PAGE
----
Mercedes team principal Toto Wolff has called for Formula 1’s track limits rules to be clearer and not a “Shakespeare novel that leaves interpretation” after the Bahrain Grand Prix.

A thrilling season-opening race at Sakhir was overshadowed by a post-race debate over track limits regulations following confusion over what was and wasn’t deemed illegal after a mid-race intervention from race control came amid Lewis Hamilton and Max Verstappen’s titanic late battle for the win.

Verstappen was told to relinquish the lead having passed Hamilton by going over the track limits line at the exit of Turn 4 with four laps remaining in Sunday’s race.

Drivers exceeding the boundary of the track saw their lap times deleted in FP2, FP3 and qualifying following a track limits U-Turn by the FIA after first practice on Friday, but they were not officially monitored during the race.

Hamilton was among a number of drivers who repeatedly ran wide at Turn 4 in the early stages of the race before he was warned by Mercedes at mid-distance to stop or risk a penalty after the team received instructions from race control.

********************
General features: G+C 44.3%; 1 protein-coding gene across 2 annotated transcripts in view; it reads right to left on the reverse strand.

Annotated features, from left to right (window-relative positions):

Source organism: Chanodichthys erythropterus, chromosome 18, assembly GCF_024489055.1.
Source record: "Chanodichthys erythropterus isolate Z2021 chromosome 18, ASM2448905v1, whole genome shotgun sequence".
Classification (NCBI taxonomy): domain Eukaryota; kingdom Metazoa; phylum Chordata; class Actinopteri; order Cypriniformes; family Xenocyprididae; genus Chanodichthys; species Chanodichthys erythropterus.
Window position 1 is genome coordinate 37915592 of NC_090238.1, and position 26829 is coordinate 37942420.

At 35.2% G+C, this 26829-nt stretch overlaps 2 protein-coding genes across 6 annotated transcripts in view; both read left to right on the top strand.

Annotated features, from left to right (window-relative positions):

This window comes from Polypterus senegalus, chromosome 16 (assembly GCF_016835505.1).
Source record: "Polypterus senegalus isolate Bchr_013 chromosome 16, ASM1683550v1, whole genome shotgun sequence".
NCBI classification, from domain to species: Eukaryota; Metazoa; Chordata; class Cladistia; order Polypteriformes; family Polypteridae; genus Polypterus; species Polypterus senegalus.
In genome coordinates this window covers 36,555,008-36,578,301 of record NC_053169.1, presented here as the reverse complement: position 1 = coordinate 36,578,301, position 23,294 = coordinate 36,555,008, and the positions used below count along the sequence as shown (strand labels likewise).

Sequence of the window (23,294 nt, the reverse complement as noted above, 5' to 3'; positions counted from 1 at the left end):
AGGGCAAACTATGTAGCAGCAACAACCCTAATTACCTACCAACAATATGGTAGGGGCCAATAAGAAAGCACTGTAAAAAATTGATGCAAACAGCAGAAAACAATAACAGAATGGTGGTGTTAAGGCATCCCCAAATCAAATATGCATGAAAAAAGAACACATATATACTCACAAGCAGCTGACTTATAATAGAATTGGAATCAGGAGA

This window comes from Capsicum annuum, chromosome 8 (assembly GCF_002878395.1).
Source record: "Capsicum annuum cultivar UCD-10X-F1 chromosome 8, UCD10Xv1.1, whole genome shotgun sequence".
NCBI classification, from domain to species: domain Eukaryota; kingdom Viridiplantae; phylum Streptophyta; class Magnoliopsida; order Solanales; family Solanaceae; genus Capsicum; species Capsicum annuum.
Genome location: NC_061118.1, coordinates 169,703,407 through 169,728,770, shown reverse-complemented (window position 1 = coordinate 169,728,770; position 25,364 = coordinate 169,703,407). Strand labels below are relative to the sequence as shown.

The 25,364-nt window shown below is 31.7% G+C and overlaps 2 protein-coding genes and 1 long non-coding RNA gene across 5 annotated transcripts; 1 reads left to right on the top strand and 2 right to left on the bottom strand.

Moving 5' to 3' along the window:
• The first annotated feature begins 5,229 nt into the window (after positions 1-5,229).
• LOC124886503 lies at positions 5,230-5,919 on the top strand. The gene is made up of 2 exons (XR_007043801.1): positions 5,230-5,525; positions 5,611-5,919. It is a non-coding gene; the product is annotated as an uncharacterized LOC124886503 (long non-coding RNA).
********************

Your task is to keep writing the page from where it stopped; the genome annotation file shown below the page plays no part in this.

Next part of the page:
"I'm equally confused like you," Wolff said. "At the beginning of the race it was said track limits in Turn 4 wouldn't be sanctioned and then in the race suddenly we heard that if you would continue to run wide it would be seen as an advantage and could cause a potential penalty.

"And then at the end that decision actually made us win the race. Max ran wide in the definition of the race director, gaining an advantage, he had to give back the position and that saved our victory.

"So we need to be consistent in which messages are being given. They need to be clear, they need to be sacred and not a Shakespeare novel that leaves interpretation.”

The ambiguity over what was allowed caused confusion for the teams and drivers alike, with Hamilton and Verstappen both initially criticising race control for changing its policy mid-race.

In an attempt to clarify the matter, F1 race director Michael Masi insisted that “nothing changed at all” during the race itself, explaining that Verstappen’s off-track pass was illegal because of a key distinction in what was deemed as ‘gaining an advantage’.

Red Bull boss Christian Horner accepted the punishment but was left frustrated by the “shades of grey” in the rules, while Wolff also called for  the situation to be properly addressed moving forward.

"The message that reached the drivers was that very simply track limits in Turn 4 wouldn't be sanctioned in the race,” Wolff added.

"Ron [Meadows, Mercedes sporting director] and I were speaking to Michael [Masi, F1 race director] during the race. Michael referred to the note saying, 'Yes, but only if you're not gaining an advantage' and that was in the notes. I haven't seen them.

"I think the learning of this is it needs to be simple, so everybody can understand it and they don't need to carry the document in the car to read it and remind themselves what actually is allowed and what not."